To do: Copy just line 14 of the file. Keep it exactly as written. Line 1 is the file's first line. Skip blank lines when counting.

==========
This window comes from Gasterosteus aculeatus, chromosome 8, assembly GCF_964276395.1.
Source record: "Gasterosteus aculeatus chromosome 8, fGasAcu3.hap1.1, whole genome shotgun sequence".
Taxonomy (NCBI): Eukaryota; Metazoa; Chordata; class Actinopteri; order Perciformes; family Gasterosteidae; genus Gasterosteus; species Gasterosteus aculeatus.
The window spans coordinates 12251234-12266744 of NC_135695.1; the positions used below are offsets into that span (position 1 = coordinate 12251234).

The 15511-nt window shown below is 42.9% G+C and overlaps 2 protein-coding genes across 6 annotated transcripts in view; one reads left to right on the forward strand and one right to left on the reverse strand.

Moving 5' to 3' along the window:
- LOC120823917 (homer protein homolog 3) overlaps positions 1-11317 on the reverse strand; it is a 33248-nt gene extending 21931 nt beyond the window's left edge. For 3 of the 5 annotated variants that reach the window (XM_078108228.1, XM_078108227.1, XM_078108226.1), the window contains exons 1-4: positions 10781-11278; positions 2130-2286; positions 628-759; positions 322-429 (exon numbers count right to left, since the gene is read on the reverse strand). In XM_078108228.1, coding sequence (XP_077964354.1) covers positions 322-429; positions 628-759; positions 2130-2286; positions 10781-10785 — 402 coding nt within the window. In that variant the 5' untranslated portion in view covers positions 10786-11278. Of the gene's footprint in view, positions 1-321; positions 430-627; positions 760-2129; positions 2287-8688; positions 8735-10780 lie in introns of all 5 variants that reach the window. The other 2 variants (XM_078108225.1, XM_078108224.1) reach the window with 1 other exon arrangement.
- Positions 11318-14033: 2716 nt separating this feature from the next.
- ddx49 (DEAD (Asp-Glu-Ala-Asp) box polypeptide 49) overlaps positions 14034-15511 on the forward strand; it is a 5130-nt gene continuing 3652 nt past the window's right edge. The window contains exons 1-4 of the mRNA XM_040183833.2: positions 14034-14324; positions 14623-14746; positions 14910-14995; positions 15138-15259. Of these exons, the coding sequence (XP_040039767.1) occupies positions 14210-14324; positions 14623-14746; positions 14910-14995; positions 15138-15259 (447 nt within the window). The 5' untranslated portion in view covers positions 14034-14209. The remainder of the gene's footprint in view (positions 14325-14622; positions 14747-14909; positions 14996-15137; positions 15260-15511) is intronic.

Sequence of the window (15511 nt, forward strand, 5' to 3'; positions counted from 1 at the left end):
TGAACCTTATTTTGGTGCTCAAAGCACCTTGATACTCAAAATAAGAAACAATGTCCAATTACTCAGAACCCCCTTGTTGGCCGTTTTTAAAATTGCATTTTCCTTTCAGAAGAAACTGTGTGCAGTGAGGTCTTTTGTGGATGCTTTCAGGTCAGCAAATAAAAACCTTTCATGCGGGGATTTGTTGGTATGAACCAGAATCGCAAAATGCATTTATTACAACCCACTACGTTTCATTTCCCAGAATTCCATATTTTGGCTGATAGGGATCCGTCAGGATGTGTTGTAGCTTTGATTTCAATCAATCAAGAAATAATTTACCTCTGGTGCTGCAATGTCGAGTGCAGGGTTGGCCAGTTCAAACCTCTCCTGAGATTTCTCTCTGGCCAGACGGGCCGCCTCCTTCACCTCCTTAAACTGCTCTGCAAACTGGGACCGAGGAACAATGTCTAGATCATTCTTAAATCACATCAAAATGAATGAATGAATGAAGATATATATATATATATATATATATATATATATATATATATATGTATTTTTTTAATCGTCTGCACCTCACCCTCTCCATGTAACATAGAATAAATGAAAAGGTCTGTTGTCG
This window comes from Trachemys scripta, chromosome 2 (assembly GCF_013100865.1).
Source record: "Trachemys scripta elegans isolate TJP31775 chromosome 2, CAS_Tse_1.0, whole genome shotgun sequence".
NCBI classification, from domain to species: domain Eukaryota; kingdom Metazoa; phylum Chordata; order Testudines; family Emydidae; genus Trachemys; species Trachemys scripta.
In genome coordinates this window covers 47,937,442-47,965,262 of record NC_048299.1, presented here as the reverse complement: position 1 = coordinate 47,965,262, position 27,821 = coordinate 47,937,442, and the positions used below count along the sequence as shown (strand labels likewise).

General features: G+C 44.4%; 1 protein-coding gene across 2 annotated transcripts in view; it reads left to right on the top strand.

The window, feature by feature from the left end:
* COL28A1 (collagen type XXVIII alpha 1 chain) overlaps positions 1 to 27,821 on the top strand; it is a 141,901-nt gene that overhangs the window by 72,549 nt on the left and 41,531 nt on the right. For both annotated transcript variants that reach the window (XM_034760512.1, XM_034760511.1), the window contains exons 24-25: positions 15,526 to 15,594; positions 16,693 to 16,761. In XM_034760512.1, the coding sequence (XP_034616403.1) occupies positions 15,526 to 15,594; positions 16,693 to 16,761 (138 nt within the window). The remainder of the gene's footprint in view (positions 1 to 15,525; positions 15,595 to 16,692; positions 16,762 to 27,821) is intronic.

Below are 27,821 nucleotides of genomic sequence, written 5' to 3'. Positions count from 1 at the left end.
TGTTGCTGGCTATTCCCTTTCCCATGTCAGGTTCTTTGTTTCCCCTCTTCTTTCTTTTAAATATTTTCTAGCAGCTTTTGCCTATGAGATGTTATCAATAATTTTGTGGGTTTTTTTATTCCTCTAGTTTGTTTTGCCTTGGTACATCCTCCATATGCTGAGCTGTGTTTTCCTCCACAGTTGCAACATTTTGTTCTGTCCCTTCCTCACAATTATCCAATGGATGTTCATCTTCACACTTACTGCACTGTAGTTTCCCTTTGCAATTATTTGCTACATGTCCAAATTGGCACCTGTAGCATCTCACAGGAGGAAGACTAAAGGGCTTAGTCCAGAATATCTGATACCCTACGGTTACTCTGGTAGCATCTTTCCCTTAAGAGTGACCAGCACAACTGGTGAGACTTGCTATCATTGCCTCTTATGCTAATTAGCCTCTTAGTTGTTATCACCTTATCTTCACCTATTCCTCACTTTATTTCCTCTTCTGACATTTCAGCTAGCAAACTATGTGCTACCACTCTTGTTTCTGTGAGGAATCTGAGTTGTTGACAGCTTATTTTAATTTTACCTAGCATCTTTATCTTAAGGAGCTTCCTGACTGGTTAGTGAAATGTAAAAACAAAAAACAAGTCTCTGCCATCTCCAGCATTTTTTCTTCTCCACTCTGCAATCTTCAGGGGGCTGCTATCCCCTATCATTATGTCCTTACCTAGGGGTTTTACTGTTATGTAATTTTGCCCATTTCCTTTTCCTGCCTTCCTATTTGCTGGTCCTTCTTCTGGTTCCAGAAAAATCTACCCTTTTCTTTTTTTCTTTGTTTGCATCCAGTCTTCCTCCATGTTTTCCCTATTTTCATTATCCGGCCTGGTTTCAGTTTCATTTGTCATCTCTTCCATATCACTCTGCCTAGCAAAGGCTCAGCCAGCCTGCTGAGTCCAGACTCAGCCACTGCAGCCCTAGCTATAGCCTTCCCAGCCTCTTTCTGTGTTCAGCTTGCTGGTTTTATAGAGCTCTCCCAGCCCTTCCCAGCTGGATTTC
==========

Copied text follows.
NCBI classification, from domain to species: domain Eukaryota; kingdom Metazoa; phylum Chordata; order Testudines; family Emydidae; genus Trachemys; species Trachemys scripta.